Table 1. Partial List of Vietnam’s Strategic and Comprehensive Partnerships
* Indicates comprehensive partnership.Sources: Huong Le Thu, “Bumper Harvest in 2013 for Vietnamese Diplomacy,” ISEAS Perspective, 5; Carl Thayer, “Vietnam on the Road to Global Integration: Forging Strategic Partnerships Through International Security Cooperation,” Oral Presentation to the Opening Plenary Session Fourth International Vietnam Studies Conference, Vietnam Academy of Social Sciences and Vietnam National University, Hanoi, November 26-30, 2012; and various news sources.
Vietnam’s strategy has worked best when tensions with its neighbors are not inflamed and great power rivalries in Southeast Asia remained muted, especially when it and China are able to insulate their territorial tensions from other aspects of the relationship and, likewise, when a zero-sum competition in the region is kept to a minimum. However, the contradictions in Vietnam’s so-called “omni-directional” approach are many and appear to have become increasingly difficult to manage as China has become more assertive and as a cold war-type environment has settled on the region.
Over the past decade, Sino-Vietnam relations have followed seemingly contradictory trends, and China acts as both a push and a pull factor on Vietnam’s relations with other countries.6 This dynamic of ambivalent Sino-Vietnamese relations is nothing new. They have a long history of struggle and cooperation, and Vietnamese have tended to view China as both a role model and a potential threat. China ruled Vietnam for over a thousand years until Vietnam successfully fought for its independence in the year 939. China ruled Vietnam from 1407 to 1428, until another rebellion drove it out. Despite this restoration of independence, Ming China continued to exert a profound influence on Vietnamese culture and governance, particularly among the elite.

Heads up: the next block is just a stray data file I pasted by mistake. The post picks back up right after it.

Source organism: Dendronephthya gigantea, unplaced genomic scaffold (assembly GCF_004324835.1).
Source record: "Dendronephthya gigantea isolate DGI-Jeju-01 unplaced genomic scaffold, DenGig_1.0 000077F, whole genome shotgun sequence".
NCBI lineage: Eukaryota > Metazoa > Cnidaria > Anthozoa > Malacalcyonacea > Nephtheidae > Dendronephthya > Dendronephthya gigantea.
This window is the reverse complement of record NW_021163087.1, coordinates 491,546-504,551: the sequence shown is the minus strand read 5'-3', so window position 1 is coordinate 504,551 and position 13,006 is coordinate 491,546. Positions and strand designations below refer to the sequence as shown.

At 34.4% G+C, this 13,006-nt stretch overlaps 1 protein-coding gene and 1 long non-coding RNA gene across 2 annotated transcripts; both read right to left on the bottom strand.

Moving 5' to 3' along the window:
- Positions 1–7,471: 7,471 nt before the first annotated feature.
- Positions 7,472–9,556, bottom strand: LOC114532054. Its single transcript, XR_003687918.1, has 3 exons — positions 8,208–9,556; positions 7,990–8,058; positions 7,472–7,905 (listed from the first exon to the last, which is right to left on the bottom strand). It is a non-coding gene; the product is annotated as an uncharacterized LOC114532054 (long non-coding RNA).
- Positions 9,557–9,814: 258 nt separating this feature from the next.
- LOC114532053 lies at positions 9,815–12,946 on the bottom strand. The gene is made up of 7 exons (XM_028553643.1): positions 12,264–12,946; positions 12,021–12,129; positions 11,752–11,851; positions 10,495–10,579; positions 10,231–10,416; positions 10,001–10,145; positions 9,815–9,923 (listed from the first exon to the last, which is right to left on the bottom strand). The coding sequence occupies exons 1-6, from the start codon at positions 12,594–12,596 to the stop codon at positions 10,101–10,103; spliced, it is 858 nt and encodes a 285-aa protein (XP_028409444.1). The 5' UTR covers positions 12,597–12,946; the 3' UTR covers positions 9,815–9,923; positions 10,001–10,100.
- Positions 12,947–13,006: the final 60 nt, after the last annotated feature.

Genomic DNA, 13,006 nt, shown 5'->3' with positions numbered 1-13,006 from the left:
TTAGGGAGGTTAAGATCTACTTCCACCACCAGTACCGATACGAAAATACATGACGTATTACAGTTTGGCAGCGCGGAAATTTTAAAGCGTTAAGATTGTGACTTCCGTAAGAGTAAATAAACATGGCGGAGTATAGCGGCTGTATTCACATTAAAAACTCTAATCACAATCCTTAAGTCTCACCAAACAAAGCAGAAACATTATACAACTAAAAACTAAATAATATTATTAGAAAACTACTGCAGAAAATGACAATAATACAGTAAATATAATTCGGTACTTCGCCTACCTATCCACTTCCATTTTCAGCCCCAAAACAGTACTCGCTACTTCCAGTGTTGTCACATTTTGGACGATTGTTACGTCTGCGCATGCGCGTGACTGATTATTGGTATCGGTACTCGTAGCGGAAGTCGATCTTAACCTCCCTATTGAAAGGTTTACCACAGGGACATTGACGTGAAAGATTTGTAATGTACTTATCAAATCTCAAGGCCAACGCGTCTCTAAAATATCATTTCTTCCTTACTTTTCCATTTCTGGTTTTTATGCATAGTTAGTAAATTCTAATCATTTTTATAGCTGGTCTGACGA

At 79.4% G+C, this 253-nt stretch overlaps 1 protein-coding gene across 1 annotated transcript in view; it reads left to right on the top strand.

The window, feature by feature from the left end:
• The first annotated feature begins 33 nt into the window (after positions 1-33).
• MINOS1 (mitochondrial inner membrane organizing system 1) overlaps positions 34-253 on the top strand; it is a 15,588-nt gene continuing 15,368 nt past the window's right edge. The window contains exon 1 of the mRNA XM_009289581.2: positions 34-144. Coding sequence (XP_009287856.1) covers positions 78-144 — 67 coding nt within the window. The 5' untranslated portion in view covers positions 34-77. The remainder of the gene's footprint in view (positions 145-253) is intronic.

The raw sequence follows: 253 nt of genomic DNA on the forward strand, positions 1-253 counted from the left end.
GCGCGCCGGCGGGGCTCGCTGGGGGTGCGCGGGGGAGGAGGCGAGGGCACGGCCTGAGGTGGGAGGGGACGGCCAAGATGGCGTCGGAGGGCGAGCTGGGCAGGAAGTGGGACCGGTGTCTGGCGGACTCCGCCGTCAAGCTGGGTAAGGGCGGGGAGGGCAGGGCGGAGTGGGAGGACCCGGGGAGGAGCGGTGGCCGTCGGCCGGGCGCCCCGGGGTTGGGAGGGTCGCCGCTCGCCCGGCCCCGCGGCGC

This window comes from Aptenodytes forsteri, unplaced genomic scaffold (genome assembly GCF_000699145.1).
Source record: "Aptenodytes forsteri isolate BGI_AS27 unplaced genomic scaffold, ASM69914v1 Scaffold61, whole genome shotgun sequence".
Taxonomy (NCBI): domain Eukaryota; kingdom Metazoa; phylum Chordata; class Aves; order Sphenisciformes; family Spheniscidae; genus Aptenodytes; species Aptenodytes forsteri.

After China’s Communists defeated Chinese Nationalist forces in 1949, Beijing was an important patron for Vietnamese Communists who fought first against French colonial rule and then against South Vietnam and the United States; however, even then relations often were strained. Many Vietnamese Communists felt betrayed whenever the PRC appeared to pursue its interests at their expense. Long-repressed tensions resurfaced in the 1970s, coinciding with the US military withdrawal from Vietnam in 1973 and communist Vietnamese forces’ defeat of the US-backed Republic of Vietnam in 1975. China seized the Paracel Islands (which it calls the Xisha Islands) from Vietnam in 1974, and it sought to limit Vietnamese influence in Cambodia, which also had territorial disputes with Vietnam. In early 1979, following Vietnam’s alliance with the Soviet Union and invasion of Cambodia, China attacked Vietnam for a two-month period, in a brief, but bloody, border conflict, during which the two sides severed relations. Vietnamese forces exacted an unexpected heavy toll on Chinese troops. Military skirmishes continued during the 1980s across their disputed land border.
Hanoi’s move to repair relations resulted in rapid normalization of official and party-to-party relations in 1990. Thereafter, efforts continued to maintain good overall relations with its northern neighbor, despite ongoing tensions over competing claims in the South China Sea. Particularly notable were a 1999 agreement to demarcate the countries’ land border and a demarcation and fishing cooperation agreement for the Gulf of Tonkin a year later. In 2008, Vietnam and China formed a strategic partnership, which was upgraded to a “comprehensive strategic cooperative partnership” the following year.